It’s funny how things change in your mind when something big happens. Like the day Momma left. I don’t
remember what she wore, or what her last words were, but I do remember the color of her suitcases—one was navy blue, the other dark orange—and how the handles squeaked when she carried them. I didn’t even know we owned luggage.

When I jumped off the boat, I couldn’t see or feel. I knew I was high, like I was caught in a spiderweb I never saw. But then, I started to fall. The wind screamed and my hair snapped at my eyes. My heart tried to escape from my chest by beating its way out; when that didn’t work, it tried squeezing through my throat.

After a second, my eyes cleared up and I saw the water rushing toward me. From up where I was, it looked clean and greenish, like the ocean on TV. I’d never gone swimming in that part of the river, and I wondered if the water would be warm, or if it was as cool as our usual swimming hole.

I don’t remember hitting the water, but I do remember coming up for air. My right leg stung horribly, but it sort of felt numb-like, too. I couldn’t move. Then, I thought, gator! and once the idea was there, formed in my mind, I actually saw it—just for a second—latched onto my leg, all green-brown scales, chalkboard eyes and dirty long teeth.

I looked around, feeling through the water for a stick to fight it with, and found a thin, rusty pole right next to me. It had a spiral texture and felt strong, but when I tried to pick it up, my leg exploded. Everything from the thigh down felt like it had been shredded into raw meat.

That metal pole had somehow gotten inside of my leg, or, actually, through it. I tilted my head. My hand moved slowly, and when I touched my leg, just to make sure it was still attached, everything turned off.


When I opened my eyes, I could smell alcohol, the rubbing kind that feels so cool against your skin, and something pinched my arm.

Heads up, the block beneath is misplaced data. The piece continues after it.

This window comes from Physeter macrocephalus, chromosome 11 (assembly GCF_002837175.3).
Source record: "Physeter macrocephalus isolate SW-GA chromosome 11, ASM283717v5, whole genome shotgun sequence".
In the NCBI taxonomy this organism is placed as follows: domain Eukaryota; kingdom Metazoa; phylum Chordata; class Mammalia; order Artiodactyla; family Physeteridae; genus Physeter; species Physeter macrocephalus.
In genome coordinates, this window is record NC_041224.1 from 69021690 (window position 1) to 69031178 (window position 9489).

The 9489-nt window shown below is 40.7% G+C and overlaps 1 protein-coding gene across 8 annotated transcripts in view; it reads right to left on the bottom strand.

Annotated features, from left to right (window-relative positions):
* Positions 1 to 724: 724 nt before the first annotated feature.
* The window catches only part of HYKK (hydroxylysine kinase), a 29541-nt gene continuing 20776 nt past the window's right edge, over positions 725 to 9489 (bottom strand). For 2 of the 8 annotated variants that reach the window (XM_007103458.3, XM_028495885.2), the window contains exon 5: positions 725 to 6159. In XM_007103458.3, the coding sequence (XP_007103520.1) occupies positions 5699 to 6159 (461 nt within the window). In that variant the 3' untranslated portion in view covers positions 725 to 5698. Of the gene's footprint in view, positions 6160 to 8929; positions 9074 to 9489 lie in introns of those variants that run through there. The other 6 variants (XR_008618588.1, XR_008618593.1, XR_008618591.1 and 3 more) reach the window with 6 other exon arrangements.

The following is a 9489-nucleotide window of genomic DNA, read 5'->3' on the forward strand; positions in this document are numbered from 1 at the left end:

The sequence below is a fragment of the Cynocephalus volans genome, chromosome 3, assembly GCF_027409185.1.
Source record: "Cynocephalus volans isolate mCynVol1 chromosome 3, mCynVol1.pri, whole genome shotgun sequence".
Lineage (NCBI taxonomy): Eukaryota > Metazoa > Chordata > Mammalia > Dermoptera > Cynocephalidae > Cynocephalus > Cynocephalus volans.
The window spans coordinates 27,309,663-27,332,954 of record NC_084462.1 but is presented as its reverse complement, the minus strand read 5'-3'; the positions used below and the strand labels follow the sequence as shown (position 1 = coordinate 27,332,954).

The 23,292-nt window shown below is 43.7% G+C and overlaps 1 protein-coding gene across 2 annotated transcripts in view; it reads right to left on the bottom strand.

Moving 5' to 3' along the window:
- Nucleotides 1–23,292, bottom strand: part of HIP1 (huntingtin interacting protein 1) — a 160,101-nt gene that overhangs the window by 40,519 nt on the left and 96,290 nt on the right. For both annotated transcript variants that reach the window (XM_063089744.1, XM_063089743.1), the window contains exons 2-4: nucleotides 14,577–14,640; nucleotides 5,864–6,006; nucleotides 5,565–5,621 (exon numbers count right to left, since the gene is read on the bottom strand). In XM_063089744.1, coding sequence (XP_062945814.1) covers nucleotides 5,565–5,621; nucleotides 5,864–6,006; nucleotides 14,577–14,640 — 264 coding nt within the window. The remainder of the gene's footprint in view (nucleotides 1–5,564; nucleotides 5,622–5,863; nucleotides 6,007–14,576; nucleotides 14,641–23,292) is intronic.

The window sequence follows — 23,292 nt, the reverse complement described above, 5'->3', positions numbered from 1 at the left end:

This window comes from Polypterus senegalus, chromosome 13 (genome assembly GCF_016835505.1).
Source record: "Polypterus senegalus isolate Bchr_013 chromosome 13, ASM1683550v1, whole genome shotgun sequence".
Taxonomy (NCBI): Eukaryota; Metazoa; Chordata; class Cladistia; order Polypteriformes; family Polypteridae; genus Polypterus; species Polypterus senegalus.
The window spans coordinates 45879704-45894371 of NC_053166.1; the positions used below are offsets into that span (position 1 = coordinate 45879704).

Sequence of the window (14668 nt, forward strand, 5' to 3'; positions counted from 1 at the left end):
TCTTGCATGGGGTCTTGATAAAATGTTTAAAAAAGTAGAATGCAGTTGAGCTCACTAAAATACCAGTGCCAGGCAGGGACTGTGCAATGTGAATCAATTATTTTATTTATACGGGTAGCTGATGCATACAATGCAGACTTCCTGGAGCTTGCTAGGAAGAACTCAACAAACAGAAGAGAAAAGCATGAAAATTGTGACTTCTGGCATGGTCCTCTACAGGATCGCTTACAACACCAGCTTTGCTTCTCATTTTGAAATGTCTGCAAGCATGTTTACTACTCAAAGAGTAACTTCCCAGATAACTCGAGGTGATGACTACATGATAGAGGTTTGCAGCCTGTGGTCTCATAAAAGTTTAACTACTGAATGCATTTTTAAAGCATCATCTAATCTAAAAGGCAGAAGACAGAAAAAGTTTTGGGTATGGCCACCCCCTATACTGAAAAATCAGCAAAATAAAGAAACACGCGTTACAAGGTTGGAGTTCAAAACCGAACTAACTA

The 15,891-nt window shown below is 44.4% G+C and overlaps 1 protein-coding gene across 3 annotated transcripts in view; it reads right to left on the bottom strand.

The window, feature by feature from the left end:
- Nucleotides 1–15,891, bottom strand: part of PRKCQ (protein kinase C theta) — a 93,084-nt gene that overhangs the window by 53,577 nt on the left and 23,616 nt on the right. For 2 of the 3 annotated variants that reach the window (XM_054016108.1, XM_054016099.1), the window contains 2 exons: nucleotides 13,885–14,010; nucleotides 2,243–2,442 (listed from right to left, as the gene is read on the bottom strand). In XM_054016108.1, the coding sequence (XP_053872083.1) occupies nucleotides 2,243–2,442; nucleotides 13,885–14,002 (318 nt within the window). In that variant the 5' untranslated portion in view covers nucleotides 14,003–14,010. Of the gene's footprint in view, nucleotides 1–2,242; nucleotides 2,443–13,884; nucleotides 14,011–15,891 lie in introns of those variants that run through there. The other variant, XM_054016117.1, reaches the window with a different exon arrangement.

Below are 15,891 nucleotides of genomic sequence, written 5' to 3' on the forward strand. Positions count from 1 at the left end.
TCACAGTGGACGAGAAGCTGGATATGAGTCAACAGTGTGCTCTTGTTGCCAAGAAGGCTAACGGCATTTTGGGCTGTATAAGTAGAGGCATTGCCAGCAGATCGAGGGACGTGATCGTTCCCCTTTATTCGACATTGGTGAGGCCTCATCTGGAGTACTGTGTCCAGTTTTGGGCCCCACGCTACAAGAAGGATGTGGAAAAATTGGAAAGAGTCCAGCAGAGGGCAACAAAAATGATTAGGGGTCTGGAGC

“That’s it,” a woman’s voice said. I tried to work my jaws into a word or two, but they just wouldn’t

“It’s ok. You’ll feel better tomorrow,” she promised. “Your mother’s coming to see you tomorrow.”

The voice was calming. I didn’t want it to stop. I wanted to talk to her, to tell her everything from how I got my nickname to how it felt to be alone in a river and impaled on a metal rod, that it wasn’t really any different from laying awake in my room while Ella came in later and later from Henry’s each night. I wanted to tell her that my favorite Girl Scout cookies were Samoas, the ugly ones with coconut and caramel and chocolate all together, and that $250 of the money Momma took, the most I’d ever seen at once, had been raised by me. I wanted to tell her that I wasn’t really mad at Brady, that things would have been different if it hadn’t been a surprise and I really wanted to see him now. But mostly, I wanted to tell her that the scariest thing about Momma leaving, scarier than even being in the hospital, was the fact that I didn’t really miss her, not even a little, not even at all.

Ashley Berthelot received an MFA in Creative Writing from Louisiana State University, where she currently works in media relations and freelances on the side. She lives with her boyfriend, Barry, a little girl named Lennon, and a ferociously fat cat called Kitty. When she’s not working, writing or traveling, she can usually be found curled up in a corner re-reading Jeffrey Eugenides or Dorothy Allison.

“A front porch teaches you about perspective…your perspective on yourself and your place in the world. For me, it’s always represented a safe place to get your bearings before you have to strike out into the unknown and leave all your securities behind. It’s the perfect balance between inspiration and trepidation…and isn’t that where all great ideas come from? My favorite front porch in the world is a metaphorical one: Old Town Square in Prague (Czech Republic). That one plaza is like the center of the universe for me…you can stand there and take in all the exotic sounds, curious architecture and culture-soaked context, but there are dozens of little streets around you filled with surprises. It’s up to you to pick which one to explore.”